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Investing for Beginners: Stock Market Basics

Investing for Beginners: Stock Market Basics

With all the news about falling stock prices and the trouble in the stock market, it's easy to decide you may never want to invest. In fact, if you've never invested before, now may seem like the worst time to begin. But before you make a decision, take a moment to learn a few basics about the stock market.


If you're very new to the stock market, you may be wondering what a stock really is. Very simply, it's a share of ownership in a company. When you own one or more shares of stock, you are called a shareholder, and as such, you are entitled to a representative portion of the company's profits, which are sometimes paid out as dividends.

Types of Stock

There are basically two main types of stock: common and preferred. Common stock represents the majority of stock. It represents ownership in a company and a claim on a portion of profits, or dividends. The dividend amount fluctuates and is not guaranteed. Shareholders are entitled to one vote per share to elect board members, who oversee the major decisions made by the company's management. In the long run, common stock yields higher returns than most other investments.

Preferred stock represents a degree of ownership in a company but usually doesn't include voting rights. With this type of stock, shareholders are usually guaranteed a fixed dividend amount.

Purchasing Stock

Once you've decided to invest in the stock market, you must decide how you'll buy stocks. There are two main ways to do this. The first is through a full-service broker. Full-service brokers offer you financial planning and advice on selecting investments, and are usually the most expensive way to purchase shares of stock. However, if you don't have the time or know-how to select and manage your investments, it can be a very beneficial arrangement.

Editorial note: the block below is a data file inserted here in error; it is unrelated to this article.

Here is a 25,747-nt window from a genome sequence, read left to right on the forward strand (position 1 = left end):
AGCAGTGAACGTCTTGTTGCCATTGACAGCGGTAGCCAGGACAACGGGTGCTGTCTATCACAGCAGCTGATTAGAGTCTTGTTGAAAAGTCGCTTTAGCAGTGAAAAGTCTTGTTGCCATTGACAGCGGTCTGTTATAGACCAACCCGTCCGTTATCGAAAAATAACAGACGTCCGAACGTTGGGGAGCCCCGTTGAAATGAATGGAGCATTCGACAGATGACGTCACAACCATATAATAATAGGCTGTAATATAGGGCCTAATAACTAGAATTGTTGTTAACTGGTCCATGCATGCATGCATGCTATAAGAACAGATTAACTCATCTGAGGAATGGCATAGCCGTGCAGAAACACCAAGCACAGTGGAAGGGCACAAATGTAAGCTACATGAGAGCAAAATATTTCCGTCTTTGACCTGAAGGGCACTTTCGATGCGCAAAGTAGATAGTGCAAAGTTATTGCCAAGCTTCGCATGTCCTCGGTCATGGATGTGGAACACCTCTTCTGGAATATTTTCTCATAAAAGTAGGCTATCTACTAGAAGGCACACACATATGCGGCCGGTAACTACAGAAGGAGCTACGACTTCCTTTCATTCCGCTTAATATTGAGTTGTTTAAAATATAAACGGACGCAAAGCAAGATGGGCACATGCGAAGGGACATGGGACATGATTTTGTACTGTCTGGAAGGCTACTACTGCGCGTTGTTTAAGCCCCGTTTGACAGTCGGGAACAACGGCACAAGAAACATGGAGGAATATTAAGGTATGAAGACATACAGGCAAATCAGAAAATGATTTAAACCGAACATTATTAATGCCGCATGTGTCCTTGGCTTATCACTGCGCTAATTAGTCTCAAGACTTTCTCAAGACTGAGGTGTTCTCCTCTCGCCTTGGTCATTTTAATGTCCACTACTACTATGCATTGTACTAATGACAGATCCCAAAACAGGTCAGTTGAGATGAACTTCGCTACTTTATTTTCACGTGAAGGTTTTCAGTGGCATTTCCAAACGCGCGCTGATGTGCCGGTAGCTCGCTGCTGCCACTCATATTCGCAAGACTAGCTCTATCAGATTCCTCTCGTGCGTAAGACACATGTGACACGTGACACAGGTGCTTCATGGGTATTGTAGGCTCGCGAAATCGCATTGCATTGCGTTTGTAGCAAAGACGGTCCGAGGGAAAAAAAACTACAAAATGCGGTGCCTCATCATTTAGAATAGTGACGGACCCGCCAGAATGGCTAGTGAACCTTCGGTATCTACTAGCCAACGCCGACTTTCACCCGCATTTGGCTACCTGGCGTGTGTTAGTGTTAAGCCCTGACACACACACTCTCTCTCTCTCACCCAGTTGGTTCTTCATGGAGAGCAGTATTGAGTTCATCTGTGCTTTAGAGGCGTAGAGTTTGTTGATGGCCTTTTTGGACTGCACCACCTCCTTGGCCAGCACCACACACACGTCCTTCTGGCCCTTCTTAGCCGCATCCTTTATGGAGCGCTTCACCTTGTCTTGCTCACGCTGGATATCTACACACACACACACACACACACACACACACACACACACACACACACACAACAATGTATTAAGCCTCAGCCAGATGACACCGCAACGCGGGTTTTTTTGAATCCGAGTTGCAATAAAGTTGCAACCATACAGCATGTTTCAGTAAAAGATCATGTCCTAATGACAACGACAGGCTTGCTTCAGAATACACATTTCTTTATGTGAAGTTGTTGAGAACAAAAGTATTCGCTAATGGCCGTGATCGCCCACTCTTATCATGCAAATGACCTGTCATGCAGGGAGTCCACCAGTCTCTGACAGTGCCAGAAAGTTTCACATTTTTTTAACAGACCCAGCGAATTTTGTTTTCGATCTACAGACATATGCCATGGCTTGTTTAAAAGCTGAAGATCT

The second way to purchase stocks is through a discount broker.These brokers work with investors who are willing and able to research and make their own investment decisions. Discount brokers do not offer financial advice and charge low trading commissions.

Stock Trading

Most stocks are traded on exchanges. An exchange is a place where buyers and sellers meet and decide on a price. Most exchanges are physical locations, such as the New York Stock Exchange (NYSE), while others are virtual or over-the-counter (OTC). Virtual exchanges consist of a network of computers where trades are made electronically. The Nasdaq is the most popular example of a virtual exchange.

Why Stock Prices Change

The price of a stock is generally determined by supply and demand. For instance, if there are more people who want to buy a stock than people who want to sell it, the price will rise. This is because shares of that stock are more rare, and people are willing to pay a higher price for them. The opposite is also true. If there are a lot of shares of stock for sale but no one wants to buy them, the price will quickly drop. Because of these factors, the stock market can appear to have great fluctuations.

Understanding supply and demand is easy. What is difficult to comprehend is what makes people like a particular stock and dislike another stock. Basically, the price movement of a stock indicates what investors feel a company is worth - but don't equate a company's value with the stock price, as that is not always an accurate indicator.

The Bulls and the Bears

A bull market is when the economy is in good shape,the unemployment rate is low, and stock prices are rising. It's easy to pick stocks during a bull market because everything is going up. Beware that bull markets can't last forever, and sometimes lead to disaster if stocks become overvalued.

A bear market occurs when the economy is in bad shape, recession is impending and stock prices take a dive. It is very difficult to pick high-performing stocks during such a time. However, some investors prefer to purchase stock in a bear market, while the prices are low, and stick with them until the prices go back up.